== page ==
Sue Altman, executive director of the New Jersey Working Families Alliance, said the Menendez news threatened to dampen Democratic enthusiasm and volunteer recruitment for canvassing.
“It’s a window into the ugliness of New Jersey politics, Hudson County politics. Menendez is a product of those things,” Altman said in an interview. “Overall, this is a brand issue for Democrats. Stories like this confirm people’s track records that Democrats are corrupt. We need to take action in New Jersey to make sure that is no longer the case.
Menendez won his first election to a full term in 2006 despite a federal investigation by then-New Jersey U.S. Attorney Chris Christie into a nonprofit that rented him space while he was there. helped to get grants. No charges were ever filed and Menendez, who denied any wrongdoing, received a letter from federal officials in 2011 saying the investigation had been closed.
In 2015, after Menendez was charged with federal corruption for allegedly returning political favors to a political friend and donor, Booker was one of the first New Jersey Democrats to publicly declare his support.
“I will not waver in my commitment to stand with my senior senator to serve our great state,” Booker said at the time. He was followed by nearly every other prominent New Jersey Democrat.
Menendez beat those charges in 2017 after a lengthy trial, thanks to a hung jury in which 10 of 12 jurors wanted to find him not guilty of most charges.
During a speech in court after his trial stalled, Menendez denounced prosecutors who “couldn’t understand or, even worse, accept that the Latino kid from Union City and Hudson County could become a United States Senator and be honest”.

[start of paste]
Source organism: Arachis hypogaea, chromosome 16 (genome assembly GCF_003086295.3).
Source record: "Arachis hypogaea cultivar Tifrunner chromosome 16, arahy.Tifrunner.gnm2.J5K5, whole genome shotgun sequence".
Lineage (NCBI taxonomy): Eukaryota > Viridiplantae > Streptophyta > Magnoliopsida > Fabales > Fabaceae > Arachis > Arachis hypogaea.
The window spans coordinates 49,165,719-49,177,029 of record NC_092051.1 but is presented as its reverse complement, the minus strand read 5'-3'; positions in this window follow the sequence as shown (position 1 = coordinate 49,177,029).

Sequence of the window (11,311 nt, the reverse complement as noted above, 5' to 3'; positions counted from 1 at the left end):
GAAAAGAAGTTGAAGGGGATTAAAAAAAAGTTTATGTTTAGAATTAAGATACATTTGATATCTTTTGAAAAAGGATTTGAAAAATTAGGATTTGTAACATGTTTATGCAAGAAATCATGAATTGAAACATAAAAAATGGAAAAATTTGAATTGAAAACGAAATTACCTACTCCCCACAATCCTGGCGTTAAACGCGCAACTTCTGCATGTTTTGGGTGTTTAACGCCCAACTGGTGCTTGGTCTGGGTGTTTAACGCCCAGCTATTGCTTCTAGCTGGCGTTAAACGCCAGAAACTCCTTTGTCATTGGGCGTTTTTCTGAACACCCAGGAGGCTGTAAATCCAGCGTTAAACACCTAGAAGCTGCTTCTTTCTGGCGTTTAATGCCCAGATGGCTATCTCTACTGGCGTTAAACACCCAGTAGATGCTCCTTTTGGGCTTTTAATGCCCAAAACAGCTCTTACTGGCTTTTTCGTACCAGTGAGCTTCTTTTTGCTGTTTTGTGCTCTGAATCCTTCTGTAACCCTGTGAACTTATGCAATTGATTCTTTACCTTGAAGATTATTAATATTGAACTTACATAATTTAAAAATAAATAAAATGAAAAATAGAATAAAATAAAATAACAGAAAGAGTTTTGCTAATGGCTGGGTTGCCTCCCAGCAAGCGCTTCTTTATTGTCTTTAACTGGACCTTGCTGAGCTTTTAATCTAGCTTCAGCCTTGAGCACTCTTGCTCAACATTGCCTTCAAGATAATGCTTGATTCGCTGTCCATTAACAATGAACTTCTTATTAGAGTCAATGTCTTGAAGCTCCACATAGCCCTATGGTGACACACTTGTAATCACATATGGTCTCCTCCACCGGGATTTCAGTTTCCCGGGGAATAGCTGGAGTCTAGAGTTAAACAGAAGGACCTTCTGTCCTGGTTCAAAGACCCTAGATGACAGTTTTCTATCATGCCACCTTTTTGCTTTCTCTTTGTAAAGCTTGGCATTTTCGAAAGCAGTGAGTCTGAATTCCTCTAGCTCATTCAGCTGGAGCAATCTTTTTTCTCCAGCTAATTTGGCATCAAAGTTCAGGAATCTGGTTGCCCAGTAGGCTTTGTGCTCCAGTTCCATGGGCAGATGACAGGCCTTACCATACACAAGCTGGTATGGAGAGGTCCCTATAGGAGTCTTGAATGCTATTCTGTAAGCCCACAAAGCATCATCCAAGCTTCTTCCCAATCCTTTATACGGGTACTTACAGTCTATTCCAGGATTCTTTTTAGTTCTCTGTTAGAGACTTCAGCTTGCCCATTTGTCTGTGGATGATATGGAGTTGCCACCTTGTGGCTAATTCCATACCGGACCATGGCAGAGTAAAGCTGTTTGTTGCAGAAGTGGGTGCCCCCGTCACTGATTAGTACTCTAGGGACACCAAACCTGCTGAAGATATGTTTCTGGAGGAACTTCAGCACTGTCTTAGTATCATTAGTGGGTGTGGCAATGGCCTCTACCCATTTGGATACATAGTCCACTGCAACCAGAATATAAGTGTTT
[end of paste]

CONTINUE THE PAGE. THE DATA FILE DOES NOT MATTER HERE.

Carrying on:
His re-election in 2018 coincided with a Democratic surge that propelled him to a comfortable 11-point victory over Republican Bob Hugin, who is now Republican state chairman. Party and who spent tens of millions of dollars against him.
Much has changed since then, and with it, the political calculations of Democrats.
More importantly, Murphy is governor until January 2026. Had Menendez resigned or been forced out of office during the previous scandal, Christie, a Republican who was then governor, would have named an interim replacement — presumably a member of the GOP. That prospect alone made Democrats stick with Menendez.
Since then, New Jersey Democrats have developed a deeper bench of ambitious elected officials, some of whom are already positioning themselves to run for governor in 2025 since Murphy is time-limited.
New Jersey’s Democratic politics are often determined by a few power brokers forging a deal ahead of the primary, and the state’s regional political bosses would likely salivate over potential deals to be struck on who gets the party’s green light for the senator. and who would get support. for the governor, should Menendez step down.
So far, much of the speculation among insiders as potential Menendez replacements has focused on the reps. Josh Gottheimer, Mikie Sherrill and Donald Norcross and Jersey City Mayor Steve Fulop. There has even been speculation, perhaps outlandish, that Murphy may appoint himself to the seat.
“I wouldn’t care. Not at this stage. It’s way too early for anybody to try to jump in the guy’s grave,” former state senate chairman Steve Sweeney said in an interview.
“He has been an incredible senator and does a very good job as chairman of the Senate Foreign Relations Committee,” said Somerset County Democratic Chairman Peg Schaffer, who leads the party in a once solidly suburban county. Republican who became a Democrat in the Trump era. “It seems like part of what happens when you’re stationed in this state, especially when you get out of Hudson County, you’re going to be investigated again and again.”
She added: “Just knowing the man, I don’t think there’s any credibility.”